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A Good Act 

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Steppenwolf Theatre Company

Suzan-Lori Parks's Pulitzer-winning drama Topdog/Underdog introduces its two characters--African-American brothers named Booth and Lincoln--in the very first scene. Booth carries a gun. Guess what's gonna happen.

Cheated of any potential suspense within the first few minutes, viewers spend the next two hours watching Parks build to the inevitable violent climax of her contemporary riff on Cain and Abel. The time's not wasted. Topdog/Underdog is less than the sum of its parts, but those parts are often compelling in this coproduction by Steppenwolf Theatre Company and Houston's Alley Theatre. Starring Steppenwolf ensemble member K. Todd Freeman as Booth and Alley resident artist David Rainey as Lincoln, Amy Morton's staging is packed with superb acting and rich verbal and visual poetry.

Abandoned as adolescents by their parents, Lincoln and Booth share a run-down room in an SRO, locked in a sad and dangerous bond of codependency, rivalry, depression, and love. Lincoln, the elder brother, is a past master of the three-card monte scam. "Back in the day," as he puts it, he ruled the street with his con game. A failed marriage, a bout with alcoholism, and the shooting death of his partner have made him go straight. He's landed legitimate employment--"a sit-down job with benefits," he brags. But what a job it is: wearing whiteface and a stovepipe hat, he impersonates Abraham Lincoln in an arcade attraction where patrons are invited to reenact the president's assassination by "shooting" him in the back of the head with a cap gun.

Such a game is outlandish, of course--which doesn't mean that in this day and age something similarly bizarre doesn't exist somewhere. (It's only a step removed from the African Dip, a popular attraction at the old Riverview amusement park in which African-American men hurled racial insults at white passersby to rile the rubes and make them pay to throw baseballs and dunk them.) But from Rainey's first appearance, the image of a black man in white makeup portraying a leader martyred in the cause of a war fought to end slavery--a war, like the one stewing between Booth and Lincoln, that set brother against brother--is so startling that it thrusts us into the play's world, an eerie mix of surreal nightmare and harsh urban reality that the program describes as "here" and "now."

Booth, though five years younger than Lincoln, has been cast as caretaker for the sibling he both worships and resents. It's a role he doesn't relish (his antipathy recalls Cain's complaint, "Am I my brother's keeper?"). In fact, Booth wants Lincoln to return to his former profession as a cardsharp, with Booth as his sidekick. But Lincoln wants nothing to do with that. He's turned his back on the past--and he knows that his volatile brother lacks the delicacy necessary for the game. Rehearsing their routines for each other, Booth is loud and threatening while Lincoln takes a subtle, soft-spoken approach better suited to establishing a false rapport with his marks.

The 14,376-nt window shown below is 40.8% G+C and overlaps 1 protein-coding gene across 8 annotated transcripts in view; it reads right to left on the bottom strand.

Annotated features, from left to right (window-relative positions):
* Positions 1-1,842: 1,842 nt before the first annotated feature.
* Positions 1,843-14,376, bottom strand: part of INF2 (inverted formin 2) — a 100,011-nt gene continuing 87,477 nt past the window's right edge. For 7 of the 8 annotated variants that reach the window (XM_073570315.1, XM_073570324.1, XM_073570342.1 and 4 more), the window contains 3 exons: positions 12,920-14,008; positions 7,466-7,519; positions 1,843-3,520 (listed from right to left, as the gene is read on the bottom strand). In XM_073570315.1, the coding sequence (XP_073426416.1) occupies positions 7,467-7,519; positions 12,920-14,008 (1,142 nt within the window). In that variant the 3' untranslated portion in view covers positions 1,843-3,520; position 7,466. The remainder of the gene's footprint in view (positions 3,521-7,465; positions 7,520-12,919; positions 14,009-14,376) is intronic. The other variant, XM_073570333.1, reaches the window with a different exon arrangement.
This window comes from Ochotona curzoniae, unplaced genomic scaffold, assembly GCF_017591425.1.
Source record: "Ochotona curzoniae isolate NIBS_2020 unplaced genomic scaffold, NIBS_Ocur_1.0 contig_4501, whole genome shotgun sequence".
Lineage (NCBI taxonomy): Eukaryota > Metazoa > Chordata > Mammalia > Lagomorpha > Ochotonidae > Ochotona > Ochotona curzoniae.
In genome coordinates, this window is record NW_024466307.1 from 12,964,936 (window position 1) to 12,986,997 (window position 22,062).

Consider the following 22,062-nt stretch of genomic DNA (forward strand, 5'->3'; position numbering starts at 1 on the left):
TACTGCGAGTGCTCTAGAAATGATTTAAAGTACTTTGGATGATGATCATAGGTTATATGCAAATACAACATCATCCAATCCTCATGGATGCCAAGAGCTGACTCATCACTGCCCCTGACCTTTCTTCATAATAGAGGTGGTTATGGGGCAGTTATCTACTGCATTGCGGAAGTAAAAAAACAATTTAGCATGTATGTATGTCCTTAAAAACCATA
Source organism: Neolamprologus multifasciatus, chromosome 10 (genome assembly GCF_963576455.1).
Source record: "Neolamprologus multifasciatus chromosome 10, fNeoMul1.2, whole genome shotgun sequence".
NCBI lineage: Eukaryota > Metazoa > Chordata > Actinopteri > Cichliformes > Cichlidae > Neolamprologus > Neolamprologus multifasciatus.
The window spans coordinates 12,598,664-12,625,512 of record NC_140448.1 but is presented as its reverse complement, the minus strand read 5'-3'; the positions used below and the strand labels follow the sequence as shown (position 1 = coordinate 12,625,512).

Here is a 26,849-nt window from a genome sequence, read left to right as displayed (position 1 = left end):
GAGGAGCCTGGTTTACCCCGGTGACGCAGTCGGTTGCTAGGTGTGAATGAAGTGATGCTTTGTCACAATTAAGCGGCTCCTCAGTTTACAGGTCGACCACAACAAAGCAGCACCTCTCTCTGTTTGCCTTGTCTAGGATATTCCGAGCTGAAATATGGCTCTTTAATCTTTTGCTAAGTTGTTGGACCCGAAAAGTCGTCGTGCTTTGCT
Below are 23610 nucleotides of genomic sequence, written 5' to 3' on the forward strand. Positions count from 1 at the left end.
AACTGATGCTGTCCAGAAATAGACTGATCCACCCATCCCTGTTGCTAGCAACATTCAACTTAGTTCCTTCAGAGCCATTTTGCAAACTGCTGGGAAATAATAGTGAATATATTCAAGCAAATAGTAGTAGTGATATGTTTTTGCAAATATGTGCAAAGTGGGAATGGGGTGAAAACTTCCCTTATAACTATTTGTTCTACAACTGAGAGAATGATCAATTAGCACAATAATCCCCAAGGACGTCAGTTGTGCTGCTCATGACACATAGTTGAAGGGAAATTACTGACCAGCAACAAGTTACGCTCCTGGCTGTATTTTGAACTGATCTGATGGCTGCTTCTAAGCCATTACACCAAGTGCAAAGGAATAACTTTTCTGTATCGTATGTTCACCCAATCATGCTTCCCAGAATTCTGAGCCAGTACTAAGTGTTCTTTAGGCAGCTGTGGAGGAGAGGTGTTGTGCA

At its worst Topdog/Underdog is a bit of a con itself, manipulating the audience with heavy-handed symbolism while trafficking in stereotypes of the slick dude and the rough-edged homeboy. But at its best this uneven play is a showcase for exciting, sometimes brilliant writing and acting. Parks's use of alliteration, internal rhyme, rhythm, and repetition marks her as a first-rate creator of dialogue. And her imagery, though obvious, unleashes a flood of religious, mythic, historical, and sociological resonances while creating a disturbing portrait of a family trapped in poverty and despair. Some viewers will dismiss Topdog/Underdog as "August Wilson meets Sam Shepard," but while Parks is obviously influenced by those playwrights--and also, I think, by David Mamet, Alan Bowne, and Amiri Baraka (aka LeRoi Jones), among others--her writing is distinctively her own.

At the play's core is Parks's fascination with the act of performance. It's worth mentioning that President Lincoln's assassination took place in a theater, and that this Lincoln's impersonation of him is a form of theater. In several memorable vignettes, the players enact nonverbal rituals: Lincoln slowly, deliberately dons his costume to rehearse his act; Booth proudly, carefully sheds layers of clothing he's just shoplifted and sets the suits out for display. And the most vivid sequences are those in which the brothers perform their three-card monte rap: "Watch me close watch me close now. The red card is the winner. Pick a black card you pick a loser. Two black cards but only one heart." Lincoln describes the patter as "fairly complicated. The moves and the grooves, the talk and the walk, the patter and the pitter pat, the flap and the rap. What you're doing with your mouth and what you're doing with your hands."

Morton's detailed, keen-eyed staging takes its cue from that description. Every sentence of the text is perfectly wedded to the actors' gestural vocabulary, yet the performances never feel choreographed or stylized. Rainey as the world-weary Lincoln and Freeman as the intense, comic, yet dangerous Booth create convincing, compelling characters even when Parks's play lets them down.

Art accompanying story in printed newspaper (not available in this archive): photo/Michael Brosilow.


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